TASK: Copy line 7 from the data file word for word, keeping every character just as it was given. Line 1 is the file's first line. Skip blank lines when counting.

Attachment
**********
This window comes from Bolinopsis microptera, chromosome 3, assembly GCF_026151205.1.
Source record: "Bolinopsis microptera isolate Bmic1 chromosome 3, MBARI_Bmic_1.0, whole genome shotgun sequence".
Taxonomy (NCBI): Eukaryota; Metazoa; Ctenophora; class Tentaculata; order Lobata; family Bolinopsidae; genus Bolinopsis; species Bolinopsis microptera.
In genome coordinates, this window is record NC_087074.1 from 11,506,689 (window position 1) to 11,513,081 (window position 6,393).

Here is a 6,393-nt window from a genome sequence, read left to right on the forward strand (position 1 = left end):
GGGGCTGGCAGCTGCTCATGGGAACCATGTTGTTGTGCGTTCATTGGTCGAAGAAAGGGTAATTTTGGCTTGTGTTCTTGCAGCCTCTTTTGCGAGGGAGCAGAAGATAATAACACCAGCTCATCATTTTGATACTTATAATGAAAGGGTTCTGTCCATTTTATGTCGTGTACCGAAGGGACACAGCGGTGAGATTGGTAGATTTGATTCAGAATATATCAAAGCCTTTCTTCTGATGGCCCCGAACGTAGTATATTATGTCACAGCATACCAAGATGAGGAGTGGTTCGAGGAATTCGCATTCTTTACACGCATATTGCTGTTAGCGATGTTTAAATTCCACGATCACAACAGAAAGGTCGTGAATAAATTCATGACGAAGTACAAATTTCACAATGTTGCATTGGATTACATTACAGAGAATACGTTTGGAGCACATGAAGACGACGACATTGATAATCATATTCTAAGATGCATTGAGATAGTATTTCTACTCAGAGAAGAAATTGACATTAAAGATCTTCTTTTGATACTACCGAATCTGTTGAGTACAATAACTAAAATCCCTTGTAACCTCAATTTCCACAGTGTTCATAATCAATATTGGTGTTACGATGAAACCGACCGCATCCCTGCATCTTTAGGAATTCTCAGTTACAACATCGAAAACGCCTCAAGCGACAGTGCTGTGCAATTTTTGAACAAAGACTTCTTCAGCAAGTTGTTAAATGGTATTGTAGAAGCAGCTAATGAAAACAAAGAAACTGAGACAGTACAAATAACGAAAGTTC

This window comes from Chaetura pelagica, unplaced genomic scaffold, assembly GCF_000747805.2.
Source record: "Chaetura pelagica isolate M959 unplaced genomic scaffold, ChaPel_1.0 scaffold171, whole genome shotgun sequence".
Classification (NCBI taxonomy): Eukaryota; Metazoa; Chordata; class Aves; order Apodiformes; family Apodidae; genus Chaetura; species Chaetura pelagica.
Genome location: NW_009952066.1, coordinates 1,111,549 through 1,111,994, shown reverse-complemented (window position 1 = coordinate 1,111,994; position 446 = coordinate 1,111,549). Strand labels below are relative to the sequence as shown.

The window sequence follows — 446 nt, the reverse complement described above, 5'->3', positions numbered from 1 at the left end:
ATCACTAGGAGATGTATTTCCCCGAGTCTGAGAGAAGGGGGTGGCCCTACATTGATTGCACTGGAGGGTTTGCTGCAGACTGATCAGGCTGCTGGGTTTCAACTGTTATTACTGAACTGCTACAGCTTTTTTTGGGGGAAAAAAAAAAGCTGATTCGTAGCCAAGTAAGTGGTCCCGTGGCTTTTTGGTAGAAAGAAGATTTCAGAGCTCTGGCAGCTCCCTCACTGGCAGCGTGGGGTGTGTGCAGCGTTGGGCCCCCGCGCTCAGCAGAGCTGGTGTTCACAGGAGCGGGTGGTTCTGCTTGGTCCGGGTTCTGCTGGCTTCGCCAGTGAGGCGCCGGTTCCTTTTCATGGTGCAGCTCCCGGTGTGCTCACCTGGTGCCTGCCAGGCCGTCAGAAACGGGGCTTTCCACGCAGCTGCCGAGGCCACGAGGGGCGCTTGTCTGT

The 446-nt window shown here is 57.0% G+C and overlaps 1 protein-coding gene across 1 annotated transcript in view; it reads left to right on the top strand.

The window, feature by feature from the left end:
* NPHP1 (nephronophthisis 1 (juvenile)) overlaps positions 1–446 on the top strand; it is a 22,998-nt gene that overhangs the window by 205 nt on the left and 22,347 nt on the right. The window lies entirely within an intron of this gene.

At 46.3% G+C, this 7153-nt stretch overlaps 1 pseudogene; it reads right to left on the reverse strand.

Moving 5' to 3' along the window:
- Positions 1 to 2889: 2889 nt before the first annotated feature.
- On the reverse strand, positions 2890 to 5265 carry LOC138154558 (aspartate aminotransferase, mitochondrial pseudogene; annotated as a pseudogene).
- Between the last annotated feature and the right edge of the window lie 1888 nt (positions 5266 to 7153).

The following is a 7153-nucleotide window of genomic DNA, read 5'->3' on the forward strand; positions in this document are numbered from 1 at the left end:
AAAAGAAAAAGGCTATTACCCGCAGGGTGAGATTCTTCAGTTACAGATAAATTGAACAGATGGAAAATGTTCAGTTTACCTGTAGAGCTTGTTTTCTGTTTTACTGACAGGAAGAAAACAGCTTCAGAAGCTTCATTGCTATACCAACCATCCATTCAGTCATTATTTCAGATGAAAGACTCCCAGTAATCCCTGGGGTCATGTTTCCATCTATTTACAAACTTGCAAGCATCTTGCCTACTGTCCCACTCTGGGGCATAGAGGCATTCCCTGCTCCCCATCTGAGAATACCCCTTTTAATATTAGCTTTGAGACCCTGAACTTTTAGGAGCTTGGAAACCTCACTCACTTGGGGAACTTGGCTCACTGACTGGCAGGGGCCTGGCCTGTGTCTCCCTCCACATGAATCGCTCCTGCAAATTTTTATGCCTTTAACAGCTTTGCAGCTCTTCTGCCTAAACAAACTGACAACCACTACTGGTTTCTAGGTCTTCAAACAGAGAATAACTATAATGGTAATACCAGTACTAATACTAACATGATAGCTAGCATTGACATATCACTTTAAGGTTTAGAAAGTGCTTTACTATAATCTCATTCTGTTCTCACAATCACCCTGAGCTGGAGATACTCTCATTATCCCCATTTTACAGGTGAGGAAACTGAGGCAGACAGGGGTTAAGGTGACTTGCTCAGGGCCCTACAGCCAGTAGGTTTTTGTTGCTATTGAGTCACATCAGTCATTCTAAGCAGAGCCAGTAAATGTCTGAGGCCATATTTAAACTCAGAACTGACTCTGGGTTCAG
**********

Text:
This window comes from Chaetura pelagica, unplaced genomic scaffold, assembly GCF_000747805.2.